Take the 2-minute tour ×
Stack Overflow is a question and answer site for professional and enthusiast programmers. It's 100% free, no registration required.

I have the following code which is intended to remove specific lines of a file. When I run it, it prints the two filenames that live in the directory, then deletes all information in them. What am I doing wrong? I'm using Python 3.2 under Windows.

import os

files = [file for file in os.listdir() if file.split(".")[-1] == "txt"]

for file in files:
    input = open(file,"r")
    output = open(file,"w")

    for line in input:
        # if line is good, write it to output

share|improve this question
Note: You should use os.path.splitext to get the file extension. Also you should read the file and then write to it after. –  jamylak Jul 26 '12 at 15:13
Do you want to write to the same file you open for reading? –  poke Jul 26 '12 at 15:14
@jamylak: No, the right solution would be to iterate over glob.iglob("*.txt"). –  Sven Marnach Jul 26 '12 at 15:14
@SvenMarnach Ok that's better but I just meant to check file extensions. –  jamylak Jul 26 '12 at 15:15
@poke, that's the comment in the inside for loop. Before running the code I would put something there. –  astay13 Jul 26 '12 at 15:18

5 Answers 5

up vote 3 down vote accepted

If your file fits in memory, the easiest solution is to open the file for reading, read its contents to memory, close the file, open it for writing and write the filtered output back:

with open(file_name) as f:
    lines = list(f)
# filter lines
with open(file_name, "w") as f:      # This removes the file contents

Since you are not intermangling read and write operations, the advanced file modes like "r+" are unnecessary here, and only compicate things.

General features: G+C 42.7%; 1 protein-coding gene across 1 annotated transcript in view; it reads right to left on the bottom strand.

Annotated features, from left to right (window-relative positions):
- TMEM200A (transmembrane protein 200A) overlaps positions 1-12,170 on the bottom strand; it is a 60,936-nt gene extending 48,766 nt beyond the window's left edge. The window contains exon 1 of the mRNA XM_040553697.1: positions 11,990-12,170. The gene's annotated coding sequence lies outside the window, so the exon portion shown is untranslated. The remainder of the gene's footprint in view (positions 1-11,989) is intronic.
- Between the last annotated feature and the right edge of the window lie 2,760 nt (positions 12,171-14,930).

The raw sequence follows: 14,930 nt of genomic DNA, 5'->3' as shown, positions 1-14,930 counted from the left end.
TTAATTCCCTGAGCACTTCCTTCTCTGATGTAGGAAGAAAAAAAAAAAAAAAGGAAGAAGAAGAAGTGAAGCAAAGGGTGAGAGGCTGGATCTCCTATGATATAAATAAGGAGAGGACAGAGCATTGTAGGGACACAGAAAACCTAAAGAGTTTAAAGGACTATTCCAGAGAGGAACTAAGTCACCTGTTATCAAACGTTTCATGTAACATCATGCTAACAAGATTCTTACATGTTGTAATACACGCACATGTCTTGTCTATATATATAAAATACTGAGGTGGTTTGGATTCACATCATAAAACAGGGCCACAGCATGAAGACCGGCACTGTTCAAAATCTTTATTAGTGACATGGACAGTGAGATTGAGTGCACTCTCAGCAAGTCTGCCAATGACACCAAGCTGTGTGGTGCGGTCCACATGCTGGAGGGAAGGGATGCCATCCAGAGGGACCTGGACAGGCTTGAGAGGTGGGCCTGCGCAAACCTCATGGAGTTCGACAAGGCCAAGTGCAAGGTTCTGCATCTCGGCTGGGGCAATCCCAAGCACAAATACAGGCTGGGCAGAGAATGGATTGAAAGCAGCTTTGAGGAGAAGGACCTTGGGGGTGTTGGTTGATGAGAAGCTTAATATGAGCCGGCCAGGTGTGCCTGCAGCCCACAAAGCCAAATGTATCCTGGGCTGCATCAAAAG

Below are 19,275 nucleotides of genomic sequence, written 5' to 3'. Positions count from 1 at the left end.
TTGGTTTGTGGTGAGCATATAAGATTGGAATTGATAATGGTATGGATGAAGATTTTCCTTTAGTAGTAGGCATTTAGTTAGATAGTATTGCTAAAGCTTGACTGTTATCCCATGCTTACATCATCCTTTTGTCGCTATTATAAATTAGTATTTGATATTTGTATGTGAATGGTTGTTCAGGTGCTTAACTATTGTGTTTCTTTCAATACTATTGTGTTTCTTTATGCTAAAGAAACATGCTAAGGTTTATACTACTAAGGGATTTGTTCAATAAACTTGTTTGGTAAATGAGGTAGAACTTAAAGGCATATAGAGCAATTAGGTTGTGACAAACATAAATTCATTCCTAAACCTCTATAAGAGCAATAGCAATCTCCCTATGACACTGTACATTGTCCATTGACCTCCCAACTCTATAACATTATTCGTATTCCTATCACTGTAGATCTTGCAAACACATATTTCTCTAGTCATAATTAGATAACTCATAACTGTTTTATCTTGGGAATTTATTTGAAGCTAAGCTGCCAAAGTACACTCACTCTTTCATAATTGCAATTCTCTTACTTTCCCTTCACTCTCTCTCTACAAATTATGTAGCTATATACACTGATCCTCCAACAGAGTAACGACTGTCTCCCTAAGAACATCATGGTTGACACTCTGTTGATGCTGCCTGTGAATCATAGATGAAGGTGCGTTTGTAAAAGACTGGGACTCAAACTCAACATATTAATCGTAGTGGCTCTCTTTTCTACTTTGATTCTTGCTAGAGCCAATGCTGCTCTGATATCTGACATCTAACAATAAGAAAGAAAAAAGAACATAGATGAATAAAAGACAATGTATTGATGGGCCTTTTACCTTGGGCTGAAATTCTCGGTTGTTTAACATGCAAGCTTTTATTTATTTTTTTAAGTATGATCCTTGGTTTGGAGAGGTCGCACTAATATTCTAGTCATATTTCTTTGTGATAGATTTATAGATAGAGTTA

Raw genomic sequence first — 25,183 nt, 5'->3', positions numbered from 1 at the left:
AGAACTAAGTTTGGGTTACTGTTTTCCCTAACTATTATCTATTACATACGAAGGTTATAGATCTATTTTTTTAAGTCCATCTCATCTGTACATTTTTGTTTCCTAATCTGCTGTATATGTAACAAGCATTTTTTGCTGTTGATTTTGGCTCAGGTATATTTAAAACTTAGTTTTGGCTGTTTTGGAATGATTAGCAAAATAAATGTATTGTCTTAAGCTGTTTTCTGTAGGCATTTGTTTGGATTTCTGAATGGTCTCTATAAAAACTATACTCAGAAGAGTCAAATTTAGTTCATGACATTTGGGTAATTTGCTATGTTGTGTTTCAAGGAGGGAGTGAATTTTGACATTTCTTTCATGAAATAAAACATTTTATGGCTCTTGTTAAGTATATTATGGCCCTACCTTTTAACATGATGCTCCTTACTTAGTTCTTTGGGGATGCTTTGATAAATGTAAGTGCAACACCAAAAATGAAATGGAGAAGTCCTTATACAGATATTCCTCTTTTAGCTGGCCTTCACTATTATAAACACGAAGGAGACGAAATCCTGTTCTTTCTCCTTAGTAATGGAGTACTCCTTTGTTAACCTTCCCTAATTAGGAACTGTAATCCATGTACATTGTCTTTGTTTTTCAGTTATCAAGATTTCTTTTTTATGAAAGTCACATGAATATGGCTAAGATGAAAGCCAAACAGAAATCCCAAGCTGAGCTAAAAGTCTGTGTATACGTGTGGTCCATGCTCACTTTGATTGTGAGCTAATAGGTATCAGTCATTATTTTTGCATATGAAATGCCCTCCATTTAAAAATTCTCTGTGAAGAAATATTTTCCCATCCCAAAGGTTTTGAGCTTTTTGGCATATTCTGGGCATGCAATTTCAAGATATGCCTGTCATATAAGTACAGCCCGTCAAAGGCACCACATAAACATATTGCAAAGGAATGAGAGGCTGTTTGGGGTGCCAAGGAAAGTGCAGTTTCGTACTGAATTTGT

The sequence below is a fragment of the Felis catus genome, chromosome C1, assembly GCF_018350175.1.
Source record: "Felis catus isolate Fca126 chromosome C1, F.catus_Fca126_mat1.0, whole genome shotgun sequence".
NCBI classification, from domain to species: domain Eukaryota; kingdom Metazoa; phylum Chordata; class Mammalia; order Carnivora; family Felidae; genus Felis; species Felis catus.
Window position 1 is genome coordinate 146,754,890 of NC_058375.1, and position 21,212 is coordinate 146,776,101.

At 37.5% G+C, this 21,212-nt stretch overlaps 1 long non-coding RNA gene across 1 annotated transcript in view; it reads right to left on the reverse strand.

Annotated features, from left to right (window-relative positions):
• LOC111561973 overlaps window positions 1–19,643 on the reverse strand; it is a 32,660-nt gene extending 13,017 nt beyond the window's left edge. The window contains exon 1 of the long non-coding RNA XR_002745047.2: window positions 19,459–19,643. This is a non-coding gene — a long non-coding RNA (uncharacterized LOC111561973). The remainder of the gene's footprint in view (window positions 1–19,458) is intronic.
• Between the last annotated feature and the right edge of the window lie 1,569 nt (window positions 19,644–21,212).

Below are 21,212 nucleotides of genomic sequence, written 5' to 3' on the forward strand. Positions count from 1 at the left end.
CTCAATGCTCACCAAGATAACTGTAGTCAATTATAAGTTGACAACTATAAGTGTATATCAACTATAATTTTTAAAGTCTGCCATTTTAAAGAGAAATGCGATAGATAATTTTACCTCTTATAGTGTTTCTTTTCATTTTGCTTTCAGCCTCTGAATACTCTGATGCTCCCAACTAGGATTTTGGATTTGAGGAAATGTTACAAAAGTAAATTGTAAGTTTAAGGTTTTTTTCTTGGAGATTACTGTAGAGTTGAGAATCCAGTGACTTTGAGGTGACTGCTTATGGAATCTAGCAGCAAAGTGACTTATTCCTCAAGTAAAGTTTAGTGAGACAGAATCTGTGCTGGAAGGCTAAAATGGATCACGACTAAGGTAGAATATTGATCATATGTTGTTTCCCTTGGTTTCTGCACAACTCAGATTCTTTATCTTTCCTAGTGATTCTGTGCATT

If the file does not fit into memory, the usual approach is to write the output to a new, temporary file, and move it back to the original file name after processing is finished.

share|improve this answer
However, r+ has the nice property of failing early when the file cannot be opened for reading. –  larsmans Jul 26 '12 at 15:28
@larsmans: So it will save the fraction of a second in the case that the job cannot be done anyway. I don't think this is worth the trouble. –  Sven Marnach Jul 26 '12 at 15:36

open(file, 'w') wipes the file. To prevent that, open it in r+ mode (read+write/don't wipe), then read it all at once, filter the lines, and write them back out again. Something like

with open(file, "r+") as f:
    lines = f.readlines()              # read entire file into memory
    f.seek(0)                          # go back to the beginning of the file
    f.writelines(filter(good, lines))  # dump the filtered lines back
    f.truncate()                       # wipe the remains of the old file

I've assumed that good is a function telling whether a line should be kept.

share|improve this answer

One way is to use the fileinput stdlib module. Then you don't have to worry about open/closing and file modes etc...

import fileinput
from contextlib import closing
import os

fnames = [fname for fname in os.listdir() if fname.split(".")[-1] == "txt"] # use splitext
with closing(fileinput.input(fnames, inplace=True)) as fin:
    for line in fin:
        # some condition
        if 'z' not in line: # your condition here
            print line, # suppress new line but adjust for py3 - print(line, eol='') ?

When using inplace=True - the fileinput redirects stdout to be to the file currently opened. A backup of the file with a default '.bak' extension is created which may come in useful if needed.

jon@minerva:~$ cat testtext.txt

After running the above with a condition of not line.startswith('t'):

jon@minerva:~$ cat testtext.txt
share|improve this answer

You're deleting everything when you open the file to write to it. You can't have an open read and write to a file at the same time. Use open(file,"r+") instead, and then save all the lines to another variable before writing anything.

share|improve this answer

You should not open the same file for reading and writing at the same time.

"w" means create a empty for writing. If the file already exists, its data will be deleted.

So you can use a different file name for writing.

share|improve this answer

Your Answer


By posting your answer, you agree to the privacy policy and terms of service.

Not the answer you're looking for? Browse other questions tagged or ask your own question.